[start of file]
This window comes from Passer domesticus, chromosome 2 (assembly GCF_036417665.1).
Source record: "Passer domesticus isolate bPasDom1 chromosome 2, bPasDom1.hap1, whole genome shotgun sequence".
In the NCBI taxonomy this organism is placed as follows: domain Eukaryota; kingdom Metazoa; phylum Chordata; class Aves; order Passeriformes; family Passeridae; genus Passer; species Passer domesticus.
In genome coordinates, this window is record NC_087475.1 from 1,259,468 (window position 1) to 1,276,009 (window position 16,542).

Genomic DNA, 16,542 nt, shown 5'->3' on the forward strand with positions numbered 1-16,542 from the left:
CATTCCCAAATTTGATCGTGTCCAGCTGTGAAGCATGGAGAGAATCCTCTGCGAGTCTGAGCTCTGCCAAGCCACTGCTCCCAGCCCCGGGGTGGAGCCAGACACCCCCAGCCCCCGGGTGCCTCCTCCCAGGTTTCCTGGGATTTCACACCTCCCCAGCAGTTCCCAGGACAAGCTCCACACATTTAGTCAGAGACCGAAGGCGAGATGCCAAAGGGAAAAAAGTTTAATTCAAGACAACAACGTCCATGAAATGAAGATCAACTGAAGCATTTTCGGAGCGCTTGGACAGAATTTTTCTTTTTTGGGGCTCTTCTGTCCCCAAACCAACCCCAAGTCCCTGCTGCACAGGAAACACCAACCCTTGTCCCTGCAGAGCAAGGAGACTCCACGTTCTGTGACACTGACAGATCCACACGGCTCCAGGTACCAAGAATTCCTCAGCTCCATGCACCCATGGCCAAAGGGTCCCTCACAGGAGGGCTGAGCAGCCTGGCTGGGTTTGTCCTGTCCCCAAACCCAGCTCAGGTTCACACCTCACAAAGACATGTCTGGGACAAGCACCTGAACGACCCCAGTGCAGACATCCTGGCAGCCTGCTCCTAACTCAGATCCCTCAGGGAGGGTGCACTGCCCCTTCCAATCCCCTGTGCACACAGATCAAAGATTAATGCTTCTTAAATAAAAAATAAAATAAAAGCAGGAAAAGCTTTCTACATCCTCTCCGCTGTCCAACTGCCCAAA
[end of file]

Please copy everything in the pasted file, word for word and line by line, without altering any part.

This window comes from Passer domesticus, chromosome 2 (assembly GCF_036417665.1).
Source record: "Passer domesticus isolate bPasDom1 chromosome 2, bPasDom1.hap1, whole genome shotgun sequence".
In the NCBI taxonomy this organism is placed as follows: domain Eukaryota; kingdom Metazoa; phylum Chordata; class Aves; order Passeriformes; family Passeridae; genus Passer; species Passer domesticus.
In genome coordinates, this window is record NC_087475.1 from 1,259,468 (window position 1) to 1,276,009 (window position 16,542).

Genomic DNA, 16,542 nt, shown 5'->3' on the forward strand with positions numbered 1-16,542 from the left:
CATTCCCAAATTTGATCGTGTCCAGCTGTGAAGCATGGAGAGAATCCTCTGCGAGTCTGAGCTCTGCCAAGCCACTGCTCCCAGCCCCGGGGTGGAGCCAGACACCCCCAGCCCCCGGGTGCCTCCTCCCAGGTTTCCTGGGATTTCACACCTCCCCAGCAGTTCCCAGGACAAGCTCCACACATTTAGTCAGAGACCGAAGGCGAGATGCCAAAGGGAAAAAAGTTTAATTCAAGACAACAACGTCCATGAAATGAAGATCAACTGAAGCATTTTCGGAGCGCTTGGACAGAATTTTTCTTTTTTGGGGCTCTTCTGTCCCCAAACCAACCCCAAGTCCCTGCTGCACAGGAAACACCAACCCTTGTCCCTGCAGAGCAAGGAGACTCCACGTTCTGTGACACTGACAGATCCACACGGCTCCAGGTACCAAGAATTCCTCAGCTCCATGCACCCATGGCCAAAGGGTCCCTCACAGGAGGGCTGAGCAGCCTGGCTGGGTTTGTCCTGTCCCCAAACCCAGCTCAGGTTCACACCTCACAAAGACATGTCTGGGACAAGCACCTGAACGACCCCAGTGCAGACATCCTGGCAGCCTGCTCCTAACTCAGATCCCTCAGGGAGGGTGCACTGCCCCTTCCAATCCCCTGTGCACACAGATCAAAGATTAATGCTTCTTAAATAAAAAATAAAATAAAAGCAGGAAAAGCTTTCTACATCCTCTCCGCTGTCCAACTGCCCAAA